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Fall on Ice and Frozen Moss, Placed Inadequate Protection, New Hampshire, Cannon Cliff, Black Dike


New Hampshire, Cannon Cliff, Black Dike

The ice on the Black Dike did not reach all the way to the top of the route on this Thanksgiving Day, November 23. Fred Abraham (35) was forced to climb frozen moss and thin ice at the very top of the final pitch. When he was about three feet from the trees and easy ground, his tools pulled out. He fell and was caught by his next ice screw, a small Black Diamond. Because the talus bone in his ankle was broken, he set up an anchor and his partner, Brian Donelan (37), led on to the top. Brian helped Fred to the top and Fred then mainly crawled to their truck, taking about four-nd-a-half hours for the descent.


Fred thinks that there may have been a bulge of ice under the handle of his ice tool and he may have levered the tool out because of that.

I have been in either the same place or in a similar place and have thrown a weight on the end of a long cord (17 feet of 7mm perlon) around a small tree at the top of the cliff. After tying the ends of the cord together, I had protection for the final few feet. The end of a haul line or one of two double ropes would work even better, since the leader could have a top rope belay. A few carabiners make a good weight for throwing; a third tool would be used to weight the rope since it might hook something solid even if it did not fall neatly around a tree.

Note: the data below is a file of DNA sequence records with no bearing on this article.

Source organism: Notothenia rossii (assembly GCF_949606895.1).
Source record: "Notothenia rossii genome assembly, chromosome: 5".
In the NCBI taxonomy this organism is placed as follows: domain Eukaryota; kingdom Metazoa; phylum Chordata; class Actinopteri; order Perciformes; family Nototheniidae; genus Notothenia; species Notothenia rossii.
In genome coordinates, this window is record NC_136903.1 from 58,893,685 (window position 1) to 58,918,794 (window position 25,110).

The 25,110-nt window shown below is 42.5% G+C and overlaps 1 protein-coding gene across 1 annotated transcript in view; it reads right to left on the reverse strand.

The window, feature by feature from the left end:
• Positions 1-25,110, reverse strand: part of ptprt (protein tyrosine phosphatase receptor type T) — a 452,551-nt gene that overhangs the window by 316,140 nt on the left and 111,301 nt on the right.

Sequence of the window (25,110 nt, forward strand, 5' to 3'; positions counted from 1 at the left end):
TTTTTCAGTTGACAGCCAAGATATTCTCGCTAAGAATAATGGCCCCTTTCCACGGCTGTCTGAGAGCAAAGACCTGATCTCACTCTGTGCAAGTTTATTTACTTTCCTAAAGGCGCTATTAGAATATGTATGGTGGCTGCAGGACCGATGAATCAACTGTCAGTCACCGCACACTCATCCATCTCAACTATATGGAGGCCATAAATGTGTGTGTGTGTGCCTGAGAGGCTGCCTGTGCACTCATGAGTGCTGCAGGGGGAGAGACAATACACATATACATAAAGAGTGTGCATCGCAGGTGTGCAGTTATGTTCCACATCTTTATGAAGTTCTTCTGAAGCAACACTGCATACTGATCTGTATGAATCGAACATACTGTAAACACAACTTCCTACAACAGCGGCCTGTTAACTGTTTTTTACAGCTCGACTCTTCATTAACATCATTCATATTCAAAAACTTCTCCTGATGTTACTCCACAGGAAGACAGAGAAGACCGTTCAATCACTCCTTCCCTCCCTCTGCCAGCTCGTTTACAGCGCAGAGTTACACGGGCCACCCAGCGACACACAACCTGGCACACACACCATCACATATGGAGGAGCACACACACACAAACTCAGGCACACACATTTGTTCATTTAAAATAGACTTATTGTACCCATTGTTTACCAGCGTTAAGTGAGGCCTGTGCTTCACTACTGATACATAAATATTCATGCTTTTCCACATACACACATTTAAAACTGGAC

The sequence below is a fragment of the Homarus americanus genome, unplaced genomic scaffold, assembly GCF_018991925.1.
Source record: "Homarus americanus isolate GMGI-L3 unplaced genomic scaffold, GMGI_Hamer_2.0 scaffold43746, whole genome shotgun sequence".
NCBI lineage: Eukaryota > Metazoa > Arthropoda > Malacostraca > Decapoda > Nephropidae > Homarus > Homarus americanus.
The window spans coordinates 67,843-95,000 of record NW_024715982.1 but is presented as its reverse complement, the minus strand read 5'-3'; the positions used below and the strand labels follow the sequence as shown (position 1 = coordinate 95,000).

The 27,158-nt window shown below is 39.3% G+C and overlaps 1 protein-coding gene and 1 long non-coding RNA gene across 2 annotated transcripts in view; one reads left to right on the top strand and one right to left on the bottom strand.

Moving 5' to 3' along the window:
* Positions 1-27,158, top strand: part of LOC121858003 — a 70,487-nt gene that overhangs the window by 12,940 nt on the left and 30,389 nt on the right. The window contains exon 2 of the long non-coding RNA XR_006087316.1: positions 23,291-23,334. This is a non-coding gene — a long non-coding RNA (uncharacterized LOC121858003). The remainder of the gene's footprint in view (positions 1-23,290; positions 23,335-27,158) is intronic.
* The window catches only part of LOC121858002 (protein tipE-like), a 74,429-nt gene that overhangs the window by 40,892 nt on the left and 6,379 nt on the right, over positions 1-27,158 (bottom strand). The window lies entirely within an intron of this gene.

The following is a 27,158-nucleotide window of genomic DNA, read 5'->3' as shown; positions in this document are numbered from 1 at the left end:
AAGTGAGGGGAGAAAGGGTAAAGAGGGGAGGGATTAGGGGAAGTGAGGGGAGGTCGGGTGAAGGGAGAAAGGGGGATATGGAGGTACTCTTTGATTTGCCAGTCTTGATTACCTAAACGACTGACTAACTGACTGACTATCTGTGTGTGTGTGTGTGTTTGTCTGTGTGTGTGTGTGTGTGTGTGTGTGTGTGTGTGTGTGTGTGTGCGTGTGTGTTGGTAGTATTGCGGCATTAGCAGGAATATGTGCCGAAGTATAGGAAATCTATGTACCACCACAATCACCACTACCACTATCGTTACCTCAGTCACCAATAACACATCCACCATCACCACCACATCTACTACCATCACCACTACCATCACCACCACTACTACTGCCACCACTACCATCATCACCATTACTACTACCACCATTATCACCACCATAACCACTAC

Under some conditions rappelling the route rather than climbing a poorly formed final pitch would be wise. In this case, the two men discussed that option after the accident and decided against it, since the talus slope was not yet filled in with snow and because they were climbing with only one rope. (Source: George Hurley)